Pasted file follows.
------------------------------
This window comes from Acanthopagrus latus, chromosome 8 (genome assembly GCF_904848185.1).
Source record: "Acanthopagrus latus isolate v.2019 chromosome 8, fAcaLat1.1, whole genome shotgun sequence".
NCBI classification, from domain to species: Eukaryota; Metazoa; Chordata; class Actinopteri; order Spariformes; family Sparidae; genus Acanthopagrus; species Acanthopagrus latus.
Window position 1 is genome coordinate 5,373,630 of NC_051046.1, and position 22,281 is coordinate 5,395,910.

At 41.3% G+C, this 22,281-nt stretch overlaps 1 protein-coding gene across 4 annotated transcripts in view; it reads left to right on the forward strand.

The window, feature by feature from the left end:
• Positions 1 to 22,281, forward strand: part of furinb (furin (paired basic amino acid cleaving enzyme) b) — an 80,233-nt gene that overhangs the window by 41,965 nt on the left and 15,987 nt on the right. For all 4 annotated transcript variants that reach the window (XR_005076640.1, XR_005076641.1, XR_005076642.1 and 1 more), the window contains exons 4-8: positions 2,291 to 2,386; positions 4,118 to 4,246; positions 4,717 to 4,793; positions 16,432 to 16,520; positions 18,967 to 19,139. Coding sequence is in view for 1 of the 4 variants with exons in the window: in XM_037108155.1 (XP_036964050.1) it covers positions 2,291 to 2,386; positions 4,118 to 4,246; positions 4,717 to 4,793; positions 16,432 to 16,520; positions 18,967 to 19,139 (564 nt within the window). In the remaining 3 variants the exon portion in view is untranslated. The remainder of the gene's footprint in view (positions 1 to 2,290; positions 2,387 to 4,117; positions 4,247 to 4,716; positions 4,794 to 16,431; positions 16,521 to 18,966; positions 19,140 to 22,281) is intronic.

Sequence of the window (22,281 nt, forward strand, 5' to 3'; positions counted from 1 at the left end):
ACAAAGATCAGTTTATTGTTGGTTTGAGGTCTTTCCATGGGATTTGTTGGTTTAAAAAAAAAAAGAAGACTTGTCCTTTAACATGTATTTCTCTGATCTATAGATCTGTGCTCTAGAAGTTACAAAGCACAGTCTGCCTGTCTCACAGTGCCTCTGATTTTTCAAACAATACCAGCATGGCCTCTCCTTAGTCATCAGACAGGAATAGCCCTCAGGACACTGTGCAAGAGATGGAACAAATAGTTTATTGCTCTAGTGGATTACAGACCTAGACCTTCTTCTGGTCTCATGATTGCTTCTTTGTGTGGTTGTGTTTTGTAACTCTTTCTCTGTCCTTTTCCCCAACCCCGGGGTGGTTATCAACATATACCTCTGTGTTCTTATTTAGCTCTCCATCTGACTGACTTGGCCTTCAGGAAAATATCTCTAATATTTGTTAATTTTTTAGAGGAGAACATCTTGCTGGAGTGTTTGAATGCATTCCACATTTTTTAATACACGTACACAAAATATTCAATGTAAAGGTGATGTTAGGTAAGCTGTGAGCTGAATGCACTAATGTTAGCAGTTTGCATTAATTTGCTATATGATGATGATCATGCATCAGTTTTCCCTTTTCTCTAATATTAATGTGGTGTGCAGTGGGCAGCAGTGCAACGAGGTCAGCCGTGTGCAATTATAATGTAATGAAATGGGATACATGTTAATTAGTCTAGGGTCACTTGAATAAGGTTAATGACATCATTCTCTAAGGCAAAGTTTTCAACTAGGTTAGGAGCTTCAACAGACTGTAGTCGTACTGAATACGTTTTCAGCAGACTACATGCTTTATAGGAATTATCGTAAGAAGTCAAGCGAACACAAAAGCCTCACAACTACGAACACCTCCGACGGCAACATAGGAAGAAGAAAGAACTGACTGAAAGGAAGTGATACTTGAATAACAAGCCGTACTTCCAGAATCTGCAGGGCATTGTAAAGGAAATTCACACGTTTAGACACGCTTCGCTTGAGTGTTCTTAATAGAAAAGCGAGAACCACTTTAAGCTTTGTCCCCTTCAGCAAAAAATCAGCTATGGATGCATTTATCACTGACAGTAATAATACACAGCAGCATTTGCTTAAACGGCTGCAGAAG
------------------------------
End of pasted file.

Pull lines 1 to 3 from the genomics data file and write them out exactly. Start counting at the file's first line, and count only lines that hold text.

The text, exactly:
This window comes from Acanthopagrus latus, chromosome 8 (genome assembly GCF_904848185.1).
Source record: "Acanthopagrus latus isolate v.2019 chromosome 8, fAcaLat1.1, whole genome shotgun sequence".
NCBI classification, from domain to species: Eukaryota; Metazoa; Chordata; class Actinopteri; order Spariformes; family Sparidae; genus Acanthopagrus; species Acanthopagrus latus.